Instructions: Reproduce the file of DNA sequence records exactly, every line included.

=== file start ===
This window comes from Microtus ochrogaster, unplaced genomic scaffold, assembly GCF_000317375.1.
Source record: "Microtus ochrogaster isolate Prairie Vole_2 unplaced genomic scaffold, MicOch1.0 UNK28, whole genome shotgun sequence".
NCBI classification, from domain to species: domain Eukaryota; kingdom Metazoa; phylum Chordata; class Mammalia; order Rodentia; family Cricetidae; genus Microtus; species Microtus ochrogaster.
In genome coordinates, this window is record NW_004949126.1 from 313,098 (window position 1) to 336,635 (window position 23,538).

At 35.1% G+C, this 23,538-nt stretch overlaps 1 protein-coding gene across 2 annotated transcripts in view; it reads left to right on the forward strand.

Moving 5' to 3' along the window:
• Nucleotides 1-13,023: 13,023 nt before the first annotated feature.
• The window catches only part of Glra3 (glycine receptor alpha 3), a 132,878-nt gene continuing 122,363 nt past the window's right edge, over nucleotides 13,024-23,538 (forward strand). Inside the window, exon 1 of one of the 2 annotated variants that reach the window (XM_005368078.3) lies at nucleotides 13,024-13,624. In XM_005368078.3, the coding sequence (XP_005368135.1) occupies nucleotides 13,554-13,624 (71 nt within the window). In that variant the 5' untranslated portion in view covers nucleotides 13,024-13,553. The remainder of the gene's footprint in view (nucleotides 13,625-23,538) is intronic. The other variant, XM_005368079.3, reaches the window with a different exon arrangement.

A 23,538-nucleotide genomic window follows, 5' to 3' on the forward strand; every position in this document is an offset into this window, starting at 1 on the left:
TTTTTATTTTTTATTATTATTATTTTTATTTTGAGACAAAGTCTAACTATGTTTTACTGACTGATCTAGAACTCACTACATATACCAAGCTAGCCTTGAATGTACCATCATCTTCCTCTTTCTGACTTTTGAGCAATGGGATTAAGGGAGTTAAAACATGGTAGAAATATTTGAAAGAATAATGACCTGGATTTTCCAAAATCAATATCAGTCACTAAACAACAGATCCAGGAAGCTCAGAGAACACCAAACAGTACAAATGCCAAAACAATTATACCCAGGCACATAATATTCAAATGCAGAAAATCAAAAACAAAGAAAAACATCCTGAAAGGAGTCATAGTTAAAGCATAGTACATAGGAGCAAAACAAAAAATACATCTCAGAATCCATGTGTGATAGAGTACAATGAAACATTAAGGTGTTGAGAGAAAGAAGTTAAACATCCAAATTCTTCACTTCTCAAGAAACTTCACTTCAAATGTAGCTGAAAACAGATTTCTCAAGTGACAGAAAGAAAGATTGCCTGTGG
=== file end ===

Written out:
This window comes from Microtus ochrogaster, unplaced genomic scaffold, assembly GCF_000317375.1.
Source record: "Microtus ochrogaster isolate Prairie Vole_2 unplaced genomic scaffold, MicOch1.0 UNK28, whole genome shotgun sequence".
NCBI classification, from domain to species: domain Eukaryota; kingdom Metazoa; phylum Chordata; class Mammalia; order Rodentia; family Cricetidae; genus Microtus; species Microtus ochrogaster.
In genome coordinates, this window is record NW_004949126.1 from 313,098 (window position 1) to 336,635 (window position 23,538).

At 35.1% G+C, this 23,538-nt stretch overlaps 1 protein-coding gene across 2 annotated transcripts in view; it reads left to right on the forward strand.

Moving 5' to 3' along the window:
• Nucleotides 1-13,023: 13,023 nt before the first annotated feature.
• The window catches only part of Glra3 (glycine receptor alpha 3), a 132,878-nt gene continuing 122,363 nt past the window's right edge, over nucleotides 13,024-23,538 (forward strand). Inside the window, exon 1 of one of the 2 annotated variants that reach the window (XM_005368078.3) lies at nucleotides 13,024-13,624. In XM_005368078.3, the coding sequence (XP_005368135.1) occupies nucleotides 13,554-13,624 (71 nt within the window). In that variant the 5' untranslated portion in view covers nucleotides 13,024-13,553. The remainder of the gene's footprint in view (nucleotides 13,625-23,538) is intronic. The other variant, XM_005368079.3, reaches the window with a different exon arrangement.

A 23,538-nucleotide genomic window follows, 5' to 3' on the forward strand; every position in this document is an offset into this window, starting at 1 on the left:
TTTTTATTTTTTATTATTATTATTTTTATTTTGAGACAAAGTCTAACTATGTTTTACTGACTGATCTAGAACTCACTACATATACCAAGCTAGCCTTGAATGTACCATCATCTTCCTCTTTCTGACTTTTGAGCAATGGGATTAAGGGAGTTAAAACATGGTAGAAATATTTGAAAGAATAATGACCTGGATTTTCCAAAATCAATATCAGTCACTAAACAACAGATCCAGGAAGCTCAGAGAACACCAAACAGTACAAATGCCAAAACAATTATACCCAGGCACATAATATTCAAATGCAGAAAATCAAAAACAAAGAAAAACATCCTGAAAGGAGTCATAGTTAAAGCATAGTACATAGGAGCAAAACAAAAAATACATCTCAGAATCCATGTGTGATAGAGTACAATGAAACATTAAGGTGTTGAGAGAAAGAAGTTAAACATCCAAATTCTTCACTTCTCAAGAAACTTCACTTCAAATGTAGCTGAAAACAGATTTCTCAAGTGACAGAAAGAAAGATTGCCTGTGG